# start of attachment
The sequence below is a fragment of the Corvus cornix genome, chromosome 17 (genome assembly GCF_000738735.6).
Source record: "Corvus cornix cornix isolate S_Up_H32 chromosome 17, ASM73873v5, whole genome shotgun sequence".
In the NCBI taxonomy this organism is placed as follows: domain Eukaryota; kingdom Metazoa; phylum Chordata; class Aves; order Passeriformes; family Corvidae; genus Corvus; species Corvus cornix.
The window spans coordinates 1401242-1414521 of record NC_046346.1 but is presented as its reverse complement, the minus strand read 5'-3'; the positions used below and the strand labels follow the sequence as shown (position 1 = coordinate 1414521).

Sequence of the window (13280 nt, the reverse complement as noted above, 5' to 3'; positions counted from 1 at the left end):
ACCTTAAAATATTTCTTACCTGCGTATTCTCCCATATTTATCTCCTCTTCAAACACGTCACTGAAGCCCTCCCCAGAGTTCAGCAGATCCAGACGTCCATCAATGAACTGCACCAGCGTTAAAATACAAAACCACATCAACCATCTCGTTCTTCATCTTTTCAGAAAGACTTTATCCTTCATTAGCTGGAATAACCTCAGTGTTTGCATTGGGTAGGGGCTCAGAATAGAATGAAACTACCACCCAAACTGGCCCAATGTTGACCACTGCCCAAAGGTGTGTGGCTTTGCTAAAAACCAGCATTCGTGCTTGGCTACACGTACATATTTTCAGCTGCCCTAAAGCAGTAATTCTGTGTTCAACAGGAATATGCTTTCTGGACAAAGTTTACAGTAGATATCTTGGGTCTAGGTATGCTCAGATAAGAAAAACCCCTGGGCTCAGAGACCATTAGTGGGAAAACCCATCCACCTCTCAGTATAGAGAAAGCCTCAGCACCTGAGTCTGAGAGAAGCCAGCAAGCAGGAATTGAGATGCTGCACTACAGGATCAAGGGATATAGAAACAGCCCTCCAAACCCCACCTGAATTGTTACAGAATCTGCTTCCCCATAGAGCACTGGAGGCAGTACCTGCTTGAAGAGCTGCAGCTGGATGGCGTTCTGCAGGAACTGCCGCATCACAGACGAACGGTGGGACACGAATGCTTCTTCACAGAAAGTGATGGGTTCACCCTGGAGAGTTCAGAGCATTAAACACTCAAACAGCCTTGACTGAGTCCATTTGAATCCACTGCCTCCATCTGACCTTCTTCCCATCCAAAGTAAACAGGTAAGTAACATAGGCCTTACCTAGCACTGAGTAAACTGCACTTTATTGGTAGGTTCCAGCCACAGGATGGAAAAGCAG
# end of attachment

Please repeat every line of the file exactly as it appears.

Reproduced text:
The sequence below is a fragment of the Corvus cornix genome, chromosome 17 (genome assembly GCF_000738735.6).
Source record: "Corvus cornix cornix isolate S_Up_H32 chromosome 17, ASM73873v5, whole genome shotgun sequence".
In the NCBI taxonomy this organism is placed as follows: domain Eukaryota; kingdom Metazoa; phylum Chordata; class Aves; order Passeriformes; family Corvidae; genus Corvus; species Corvus cornix.
The window spans coordinates 1401242-1414521 of record NC_046346.1 but is presented as its reverse complement, the minus strand read 5'-3'; the positions used below and the strand labels follow the sequence as shown (position 1 = coordinate 1414521).

Sequence of the window (13280 nt, the reverse complement as noted above, 5' to 3'; positions counted from 1 at the left end):
ACCTTAAAATATTTCTTACCTGCGTATTCTCCCATATTTATCTCCTCTTCAAACACGTCACTGAAGCCCTCCCCAGAGTTCAGCAGATCCAGACGTCCATCAATGAACTGCACCAGCGTTAAAATACAAAACCACATCAACCATCTCGTTCTTCATCTTTTCAGAAAGACTTTATCCTTCATTAGCTGGAATAACCTCAGTGTTTGCATTGGGTAGGGGCTCAGAATAGAATGAAACTACCACCCAAACTGGCCCAATGTTGACCACTGCCCAAAGGTGTGTGGCTTTGCTAAAAACCAGCATTCGTGCTTGGCTACACGTACATATTTTCAGCTGCCCTAAAGCAGTAATTCTGTGTTCAACAGGAATATGCTTTCTGGACAAAGTTTACAGTAGATATCTTGGGTCTAGGTATGCTCAGATAAGAAAAACCCCTGGGCTCAGAGACCATTAGTGGGAAAACCCATCCACCTCTCAGTATAGAGAAAGCCTCAGCACCTGAGTCTGAGAGAAGCCAGCAAGCAGGAATTGAGATGCTGCACTACAGGATCAAGGGATATAGAAACAGCCCTCCAAACCCCACCTGAATTGTTACAGAATCTGCTTCCCCATAGAGCACTGGAGGCAGTACCTGCTTGAAGAGCTGCAGCTGGATGGCGTTCTGCAGGAACTGCCGCATCACAGACGAACGGTGGGACACGAATGCTTCTTCACAGAAAGTGATGGGTTCACCCTGGAGAGTTCAGAGCATTAAACACTCAAACAGCCTTGACTGAGTCCATTTGAATCCACTGCCTCCATCTGACCTTCTTCCCATCCAAAGTAAACAGGTAAGTAACATAGGCCTTACCTAGCACTGAGTAAACTGCACTTTATTGGTAGGTTCCAGCCACAGGATGGAAAAGCAG